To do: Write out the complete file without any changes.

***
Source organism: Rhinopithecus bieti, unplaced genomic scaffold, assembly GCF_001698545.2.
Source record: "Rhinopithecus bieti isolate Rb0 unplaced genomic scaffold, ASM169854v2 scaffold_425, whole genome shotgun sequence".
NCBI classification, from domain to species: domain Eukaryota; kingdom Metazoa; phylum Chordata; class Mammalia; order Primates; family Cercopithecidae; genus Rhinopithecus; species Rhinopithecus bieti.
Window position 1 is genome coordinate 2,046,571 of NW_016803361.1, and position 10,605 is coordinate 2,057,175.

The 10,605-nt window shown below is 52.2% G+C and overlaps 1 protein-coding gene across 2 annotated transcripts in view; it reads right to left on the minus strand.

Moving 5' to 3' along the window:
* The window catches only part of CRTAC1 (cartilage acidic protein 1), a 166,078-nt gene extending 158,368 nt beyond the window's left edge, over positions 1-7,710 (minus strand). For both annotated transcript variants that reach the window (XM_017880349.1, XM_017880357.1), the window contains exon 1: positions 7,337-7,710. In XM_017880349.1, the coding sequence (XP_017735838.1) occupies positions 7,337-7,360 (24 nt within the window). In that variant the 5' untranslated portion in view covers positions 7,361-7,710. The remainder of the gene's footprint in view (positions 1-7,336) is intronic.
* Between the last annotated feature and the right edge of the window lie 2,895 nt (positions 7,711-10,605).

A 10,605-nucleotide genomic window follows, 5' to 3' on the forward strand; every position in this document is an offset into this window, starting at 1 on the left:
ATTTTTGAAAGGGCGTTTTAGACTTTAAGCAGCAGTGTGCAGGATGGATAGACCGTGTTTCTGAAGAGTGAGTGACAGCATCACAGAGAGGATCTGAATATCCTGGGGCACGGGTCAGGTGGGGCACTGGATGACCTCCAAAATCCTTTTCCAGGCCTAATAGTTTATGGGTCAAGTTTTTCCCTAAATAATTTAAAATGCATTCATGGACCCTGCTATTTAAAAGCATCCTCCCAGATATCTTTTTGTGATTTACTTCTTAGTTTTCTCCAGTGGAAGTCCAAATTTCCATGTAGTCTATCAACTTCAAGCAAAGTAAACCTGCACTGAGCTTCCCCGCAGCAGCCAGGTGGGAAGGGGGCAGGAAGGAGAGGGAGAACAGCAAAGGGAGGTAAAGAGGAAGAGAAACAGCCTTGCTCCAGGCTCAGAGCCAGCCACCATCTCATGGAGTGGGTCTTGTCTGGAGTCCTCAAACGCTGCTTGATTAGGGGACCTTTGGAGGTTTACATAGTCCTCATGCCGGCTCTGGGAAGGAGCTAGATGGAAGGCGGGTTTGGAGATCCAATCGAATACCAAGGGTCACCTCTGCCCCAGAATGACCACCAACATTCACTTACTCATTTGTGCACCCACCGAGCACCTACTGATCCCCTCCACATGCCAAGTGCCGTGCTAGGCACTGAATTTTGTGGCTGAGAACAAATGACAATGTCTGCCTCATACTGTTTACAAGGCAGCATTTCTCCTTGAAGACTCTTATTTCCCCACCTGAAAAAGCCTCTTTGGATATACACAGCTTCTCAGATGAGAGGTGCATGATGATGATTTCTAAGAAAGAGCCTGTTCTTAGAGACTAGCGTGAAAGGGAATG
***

Source organism: Rhinopithecus bieti, unplaced genomic scaffold, assembly GCF_001698545.2.
Source record: "Rhinopithecus bieti isolate Rb0 unplaced genomic scaffold, ASM169854v2 scaffold_425, whole genome shotgun sequence".
NCBI classification, from domain to species: domain Eukaryota; kingdom Metazoa; phylum Chordata; class Mammalia; order Primates; family Cercopithecidae; genus Rhinopithecus; species Rhinopithecus bieti.
Window position 1 is genome coordinate 2,046,571 of NW_016803361.1, and position 10,605 is coordinate 2,057,175.

The 10,605-nt window shown below is 52.2% G+C and overlaps 1 protein-coding gene across 2 annotated transcripts in view; it reads right to left on the minus strand.

Moving 5' to 3' along the window:
* The window catches only part of CRTAC1 (cartilage acidic protein 1), a 166,078-nt gene extending 158,368 nt beyond the window's left edge, over positions 1-7,710 (minus strand). For both annotated transcript variants that reach the window (XM_017880349.1, XM_017880357.1), the window contains exon 1: positions 7,337-7,710. In XM_017880349.1, the coding sequence (XP_017735838.1) occupies positions 7,337-7,360 (24 nt within the window). In that variant the 5' untranslated portion in view covers positions 7,361-7,710. The remainder of the gene's footprint in view (positions 1-7,336) is intronic.
* Between the last annotated feature and the right edge of the window lie 2,895 nt (positions 7,711-10,605).

A 10,605-nucleotide genomic window follows, 5' to 3' on the forward strand; every position in this document is an offset into this window, starting at 1 on the left:
ATTTTTGAAAGGGCGTTTTAGACTTTAAGCAGCAGTGTGCAGGATGGATAGACCGTGTTTCTGAAGAGTGAGTGACAGCATCACAGAGAGGATCTGAATATCCTGGGGCACGGGTCAGGTGGGGCACTGGATGACCTCCAAAATCCTTTTCCAGGCCTAATAGTTTATGGGTCAAGTTTTTCCCTAAATAATTTAAAATGCATTCATGGACCCTGCTATTTAAAAGCATCCTCCCAGATATCTTTTTGTGATTTACTTCTTAGTTTTCTCCAGTGGAAGTCCAAATTTCCATGTAGTCTATCAACTTCAAGCAAAGTAAACCTGCACTGAGCTTCCCCGCAGCAGCCAGGTGGGAAGGGGGCAGGAAGGAGAGGGAGAACAGCAAAGGGAGGTAAAGAGGAAGAGAAACAGCCTTGCTCCAGGCTCAGAGCCAGCCACCATCTCATGGAGTGGGTCTTGTCTGGAGTCCTCAAACGCTGCTTGATTAGGGGACCTTTGGAGGTTTACATAGTCCTCATGCCGGCTCTGGGAAGGAGCTAGATGGAAGGCGGGTTTGGAGATCCAATCGAATACCAAGGGTCACCTCTGCCCCAGAATGACCACCAACATTCACTTACTCATTTGTGCACCCACCGAGCACCTACTGATCCCCTCCACATGCCAAGTGCCGTGCTAGGCACTGAATTTTGTGGCTGAGAACAAATGACAATGTCTGCCTCATACTGTTTACAAGGCAGCATTTCTCCTTGAAGACTCTTATTTCCCCACCTGAAAAAGCCTCTTTGGATATACACAGCTTCTCAGATGAGAGGTGCATGATGATGATTTCTAAGAAAGAGCCTGTTCTTAGAGACTAGCGTGAAAGGGAATG